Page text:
Helen Werner (left) and Haley Michael '19 (right) review museum records for their NAGPRA work at the Logan Museum.
The Native American Graves Protection and Repatriation Act (NAGPRA) is a federal law enacted in 1990 that provides a process by which certain material, including human remains and funerary objects, may be repatriated, or returned, to Native American tribes. The Logan Museum curates hundreds of objects subject to NAGPRA, and its staff and students have been working with tribes on repatriation since the law’s passage.
NAGPRA compliance often involves specialized knowledge and approaches, including bioarchaeology. Bioarchaeologists study human remains from archaeological contexts. In 2018, the Logan hired bioarchaeologist Helen Werner to assist with NAGPRA compliance. Helen is looking at remains for biological traits that, coupled with museum documentation and tribal consultation, show evidence of Native American ancestry.
Helen recently analyzed a human skull that museum records identified as “Plateau: Flathead.” The skull of this individual had been culturally modified. This means that at some point during the person’s life, a board or some other hard object was strapped to the head in a way that changed the shape of the skull. There are many reasons why this happens: some people do this for beautification, some for status, and with others it occurs naturally when strapped to a cradle board in infancy. Biological assessment indicated that this individual is of Native American origin and based on the museum’s documentation, one might presume the skull was affiliated with the Flathead tribe. However, Helen’s research indicates that the Flathead performed a different type of skull modification. It’s possible that the skull was labeled “Flathead” simply because of the cranial modification. Through tribal consultation, the museum hopes to learn more about cranial modifications to be able to be affiliate this individual with a present day tribe.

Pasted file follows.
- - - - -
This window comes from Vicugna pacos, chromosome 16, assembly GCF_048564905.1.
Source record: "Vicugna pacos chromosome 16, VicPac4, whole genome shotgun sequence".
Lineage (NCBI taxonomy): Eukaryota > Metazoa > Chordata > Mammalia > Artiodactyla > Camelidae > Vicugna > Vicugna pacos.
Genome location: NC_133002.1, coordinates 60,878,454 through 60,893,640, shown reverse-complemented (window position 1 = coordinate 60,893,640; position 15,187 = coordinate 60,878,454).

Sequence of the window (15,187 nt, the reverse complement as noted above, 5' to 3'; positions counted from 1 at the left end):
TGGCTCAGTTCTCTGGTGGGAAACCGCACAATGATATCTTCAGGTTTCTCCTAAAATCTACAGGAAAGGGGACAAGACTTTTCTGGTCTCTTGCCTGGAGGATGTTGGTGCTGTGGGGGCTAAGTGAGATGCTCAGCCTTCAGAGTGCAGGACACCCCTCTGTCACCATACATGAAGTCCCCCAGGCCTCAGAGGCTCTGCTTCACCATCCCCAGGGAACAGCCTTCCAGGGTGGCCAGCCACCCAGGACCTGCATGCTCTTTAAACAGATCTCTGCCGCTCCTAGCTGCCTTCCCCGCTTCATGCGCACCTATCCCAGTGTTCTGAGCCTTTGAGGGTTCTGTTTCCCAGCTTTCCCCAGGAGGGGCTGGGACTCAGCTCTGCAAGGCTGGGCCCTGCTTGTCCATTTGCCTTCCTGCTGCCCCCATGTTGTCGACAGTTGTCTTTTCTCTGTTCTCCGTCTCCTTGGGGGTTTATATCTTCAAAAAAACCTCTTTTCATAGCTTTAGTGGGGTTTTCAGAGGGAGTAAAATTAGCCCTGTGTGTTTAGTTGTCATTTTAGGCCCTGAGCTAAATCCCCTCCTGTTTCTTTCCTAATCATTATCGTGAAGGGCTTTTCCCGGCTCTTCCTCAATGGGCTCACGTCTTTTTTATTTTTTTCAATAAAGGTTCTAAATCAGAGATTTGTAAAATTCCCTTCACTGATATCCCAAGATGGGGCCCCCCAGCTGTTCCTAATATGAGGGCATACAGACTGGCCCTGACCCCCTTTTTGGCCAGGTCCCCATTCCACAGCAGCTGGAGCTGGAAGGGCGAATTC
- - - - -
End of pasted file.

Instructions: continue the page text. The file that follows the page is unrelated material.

Anthropology student Haley Michael’19 has been working closely with Helen to apply her bioarchaeology coursework to NAGPRA compliance efforts. Together, Helen and Haley analyzed several cremations from the Southwestern United States, each of which contained hundreds of tiny bone fragments. They spent many hours looking for fragments big enough to identify as coming from particular parts of the human body. In particular, they were looking for cranial fragments and teeth. Certain non-metric cranial traits are more likely to be present in individuals of Native American or Asian ancestry than in individuals of European or African ancestry. Identifying the fragments also helped them determine the minimum number of individuals in the cremations. As a result of this collaboration, Haley is gaining invaluable experience making connections between biological analysis, museum documentation, and background research.
Anthropology museums are themselves artifacts of the eras in which their collections were assembled. In the late 19th and early 20th centuries, museums collected human remains as curios, as documentary evidence of “vanishing Indians,” and as racial types used to justify white supremacy. For these reasons, many museums, including the Logan Museum, view NAGPRA compliance as human rights work. Tribal consultation is now the norm rather than the exception. Compliance efforts are ongoing at the Logan Museum and will be for years to come.